Food additives improve the flavor, appearance, quality and shelf life of processed food, but regular consumption can lead to adverse side effects such as digestive disorders, asthma, obesity and diabetes.

A new study has found that certain types of emulsifier E, the food additives commonly used in pastries, cakes, desserts, chocolate, bread, margarine and ready meals, can elevate the risk of cardiovascular disease.

Some studies have shown that the use of emulsifiers can disturb the gut bacteria, which in turn increases inflammation. This raises the susceptibility to cardiovascular problems. In the latest study, researchers evaluated the risk of cardiovascular disease with exposure to the additives.

The team followed up with 95,442 French adults who were part of a cohort study between 2009 and 2021.

"During the first two years of follow-up, participants completed at least three (and up to 21) 24-hour online dietary records. Each food and beverage item consumed was then matched at the brand level against three databases to identify the presence and the dose of any food additive. Laboratory tests were also performed to provide quantitative data," researchers said in a news release.

The participants were also requested to report any incidence of cardiovascular disease (CVD), such as heart attack or stroke. The cases were validated by reviewing their medical records. Deaths related to CVD were verified through the death register.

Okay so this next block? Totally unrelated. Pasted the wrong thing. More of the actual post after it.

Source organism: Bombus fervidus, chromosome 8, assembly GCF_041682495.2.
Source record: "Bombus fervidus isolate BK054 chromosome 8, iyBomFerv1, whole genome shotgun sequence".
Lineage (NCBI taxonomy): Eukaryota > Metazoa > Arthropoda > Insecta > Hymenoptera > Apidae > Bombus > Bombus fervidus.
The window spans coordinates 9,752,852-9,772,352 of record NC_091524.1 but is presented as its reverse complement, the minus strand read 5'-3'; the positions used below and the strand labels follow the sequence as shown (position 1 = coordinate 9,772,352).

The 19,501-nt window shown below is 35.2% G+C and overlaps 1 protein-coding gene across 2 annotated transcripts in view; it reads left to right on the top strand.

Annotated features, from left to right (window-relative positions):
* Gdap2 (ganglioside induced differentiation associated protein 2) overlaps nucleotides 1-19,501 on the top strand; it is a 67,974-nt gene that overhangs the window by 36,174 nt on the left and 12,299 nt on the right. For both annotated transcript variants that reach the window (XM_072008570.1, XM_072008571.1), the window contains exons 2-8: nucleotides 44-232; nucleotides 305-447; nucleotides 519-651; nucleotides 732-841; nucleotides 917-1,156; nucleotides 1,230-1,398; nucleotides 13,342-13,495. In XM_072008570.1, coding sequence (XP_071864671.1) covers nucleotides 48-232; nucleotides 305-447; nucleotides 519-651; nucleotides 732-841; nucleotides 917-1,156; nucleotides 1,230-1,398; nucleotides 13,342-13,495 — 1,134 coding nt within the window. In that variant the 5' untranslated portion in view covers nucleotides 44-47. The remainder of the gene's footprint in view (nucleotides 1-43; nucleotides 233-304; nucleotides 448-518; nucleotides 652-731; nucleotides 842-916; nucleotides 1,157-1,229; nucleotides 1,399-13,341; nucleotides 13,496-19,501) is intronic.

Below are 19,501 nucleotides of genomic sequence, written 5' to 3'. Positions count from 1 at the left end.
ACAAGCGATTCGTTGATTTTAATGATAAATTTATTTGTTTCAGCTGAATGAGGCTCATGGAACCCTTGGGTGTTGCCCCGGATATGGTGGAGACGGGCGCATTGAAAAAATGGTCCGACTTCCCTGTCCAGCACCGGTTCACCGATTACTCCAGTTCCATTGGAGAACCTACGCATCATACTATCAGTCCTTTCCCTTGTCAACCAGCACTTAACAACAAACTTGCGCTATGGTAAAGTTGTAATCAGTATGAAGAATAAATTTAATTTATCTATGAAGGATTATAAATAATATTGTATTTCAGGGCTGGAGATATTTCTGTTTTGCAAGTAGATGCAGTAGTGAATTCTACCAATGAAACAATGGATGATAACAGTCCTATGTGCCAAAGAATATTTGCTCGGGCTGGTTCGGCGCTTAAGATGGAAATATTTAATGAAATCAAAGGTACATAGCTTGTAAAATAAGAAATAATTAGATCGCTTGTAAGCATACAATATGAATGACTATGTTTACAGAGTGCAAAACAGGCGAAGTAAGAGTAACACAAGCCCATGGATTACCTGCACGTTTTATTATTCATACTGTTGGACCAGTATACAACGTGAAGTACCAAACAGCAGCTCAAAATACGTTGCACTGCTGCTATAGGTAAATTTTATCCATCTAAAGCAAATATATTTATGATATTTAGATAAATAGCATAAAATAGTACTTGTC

After an average of seven years, the participants who recorded a high intake of total celluloses (E460-E468), cellulose (E460) and carboxymethylcellulose (E466) had an elevated risk of CVD, particularly coronary heart disease.

Increased intake of emulsifiers E471 and E472 showed elevated risks of cardiovascular issues. Among the emulsifiers, E472b showed a greater risk of CVD and cerebrovascular diseases, while E472c showed an increased risk of CVD and coronary heart disease. The team also found an increased risk of coronary heart disease with a high intake of E339.

Although further large-scale studies are needed to confirm the findings, researchers hope the study will "contribute to the re-evaluation of regulations around food additive usage in the food industry to protect consumers."

"Meanwhile, several public health authorities recommend limiting the consumption of ultra-processed foods as a way of limiting exposure to non-essential controversial food additives," they said.